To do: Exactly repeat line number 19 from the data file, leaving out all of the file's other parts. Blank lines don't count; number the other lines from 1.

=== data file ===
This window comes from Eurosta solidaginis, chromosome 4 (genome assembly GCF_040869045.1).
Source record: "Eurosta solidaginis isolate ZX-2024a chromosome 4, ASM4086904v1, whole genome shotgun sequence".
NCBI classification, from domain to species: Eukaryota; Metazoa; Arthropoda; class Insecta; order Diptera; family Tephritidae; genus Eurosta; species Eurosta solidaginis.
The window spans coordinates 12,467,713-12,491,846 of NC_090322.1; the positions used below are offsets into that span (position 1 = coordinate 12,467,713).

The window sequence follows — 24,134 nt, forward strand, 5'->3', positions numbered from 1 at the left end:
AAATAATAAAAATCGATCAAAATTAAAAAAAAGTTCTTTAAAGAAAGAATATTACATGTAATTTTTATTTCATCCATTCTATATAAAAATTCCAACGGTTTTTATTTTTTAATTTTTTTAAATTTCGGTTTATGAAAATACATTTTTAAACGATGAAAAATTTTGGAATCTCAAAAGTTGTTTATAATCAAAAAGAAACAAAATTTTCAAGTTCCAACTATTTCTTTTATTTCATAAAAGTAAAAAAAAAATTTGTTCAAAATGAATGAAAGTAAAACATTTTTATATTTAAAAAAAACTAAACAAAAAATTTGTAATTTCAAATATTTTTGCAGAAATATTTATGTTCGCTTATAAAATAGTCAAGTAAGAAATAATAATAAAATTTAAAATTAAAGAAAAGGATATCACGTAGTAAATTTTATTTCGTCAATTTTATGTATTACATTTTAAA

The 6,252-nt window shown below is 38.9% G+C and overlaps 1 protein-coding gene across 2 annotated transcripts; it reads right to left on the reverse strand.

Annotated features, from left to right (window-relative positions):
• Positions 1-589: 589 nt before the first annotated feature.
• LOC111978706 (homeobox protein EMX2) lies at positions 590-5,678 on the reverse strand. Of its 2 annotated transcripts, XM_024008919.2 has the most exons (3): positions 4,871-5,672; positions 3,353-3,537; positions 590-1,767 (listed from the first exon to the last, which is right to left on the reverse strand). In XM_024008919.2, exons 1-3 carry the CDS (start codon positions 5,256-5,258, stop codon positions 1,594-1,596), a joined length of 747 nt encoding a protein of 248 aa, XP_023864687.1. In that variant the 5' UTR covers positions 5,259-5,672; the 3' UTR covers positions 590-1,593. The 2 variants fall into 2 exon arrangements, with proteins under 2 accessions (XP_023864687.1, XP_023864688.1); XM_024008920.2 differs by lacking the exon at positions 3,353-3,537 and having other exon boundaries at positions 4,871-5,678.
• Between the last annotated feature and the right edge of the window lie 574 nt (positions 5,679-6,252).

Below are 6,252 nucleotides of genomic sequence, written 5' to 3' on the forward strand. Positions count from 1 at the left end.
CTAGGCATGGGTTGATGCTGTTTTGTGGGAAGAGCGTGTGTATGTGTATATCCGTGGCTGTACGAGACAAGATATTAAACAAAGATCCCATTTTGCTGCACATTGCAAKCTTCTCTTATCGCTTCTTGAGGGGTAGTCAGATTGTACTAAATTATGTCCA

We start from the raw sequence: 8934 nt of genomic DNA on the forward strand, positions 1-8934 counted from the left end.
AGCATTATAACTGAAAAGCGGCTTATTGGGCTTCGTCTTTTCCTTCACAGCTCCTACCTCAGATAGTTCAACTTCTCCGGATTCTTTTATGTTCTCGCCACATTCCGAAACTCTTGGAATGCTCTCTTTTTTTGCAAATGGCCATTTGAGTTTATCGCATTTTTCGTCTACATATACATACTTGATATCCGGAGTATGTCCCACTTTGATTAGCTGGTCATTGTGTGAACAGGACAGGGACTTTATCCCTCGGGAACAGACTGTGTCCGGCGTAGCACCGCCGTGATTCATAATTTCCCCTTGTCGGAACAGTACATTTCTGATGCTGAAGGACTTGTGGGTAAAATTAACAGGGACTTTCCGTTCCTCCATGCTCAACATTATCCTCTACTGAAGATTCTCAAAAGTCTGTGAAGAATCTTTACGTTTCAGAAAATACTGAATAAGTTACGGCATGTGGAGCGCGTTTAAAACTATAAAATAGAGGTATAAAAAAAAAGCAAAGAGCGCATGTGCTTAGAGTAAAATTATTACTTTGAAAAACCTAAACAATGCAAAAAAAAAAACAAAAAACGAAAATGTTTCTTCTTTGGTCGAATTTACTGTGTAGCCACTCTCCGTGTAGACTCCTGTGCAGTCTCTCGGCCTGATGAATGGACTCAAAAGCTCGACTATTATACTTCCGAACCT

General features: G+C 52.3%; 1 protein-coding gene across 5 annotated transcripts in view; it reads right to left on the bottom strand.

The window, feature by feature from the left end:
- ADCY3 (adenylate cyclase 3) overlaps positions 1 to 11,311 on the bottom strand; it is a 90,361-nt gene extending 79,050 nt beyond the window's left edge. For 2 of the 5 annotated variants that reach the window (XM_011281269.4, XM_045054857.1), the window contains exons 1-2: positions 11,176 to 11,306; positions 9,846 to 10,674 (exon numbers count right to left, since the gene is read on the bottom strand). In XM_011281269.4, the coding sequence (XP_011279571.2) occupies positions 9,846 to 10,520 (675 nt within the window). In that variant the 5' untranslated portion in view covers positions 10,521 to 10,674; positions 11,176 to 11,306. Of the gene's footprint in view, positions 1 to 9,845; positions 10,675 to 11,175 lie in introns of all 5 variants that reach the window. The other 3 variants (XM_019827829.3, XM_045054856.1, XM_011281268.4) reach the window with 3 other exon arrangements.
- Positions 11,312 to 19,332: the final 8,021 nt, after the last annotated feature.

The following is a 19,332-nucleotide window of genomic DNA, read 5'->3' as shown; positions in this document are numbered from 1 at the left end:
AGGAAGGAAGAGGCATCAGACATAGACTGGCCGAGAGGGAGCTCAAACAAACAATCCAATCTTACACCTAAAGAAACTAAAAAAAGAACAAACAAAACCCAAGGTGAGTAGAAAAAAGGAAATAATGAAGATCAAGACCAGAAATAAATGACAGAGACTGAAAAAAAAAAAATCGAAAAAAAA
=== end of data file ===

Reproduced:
- Positions 11,312 to 19,332: the final 8,021 nt, after the last annotated feature.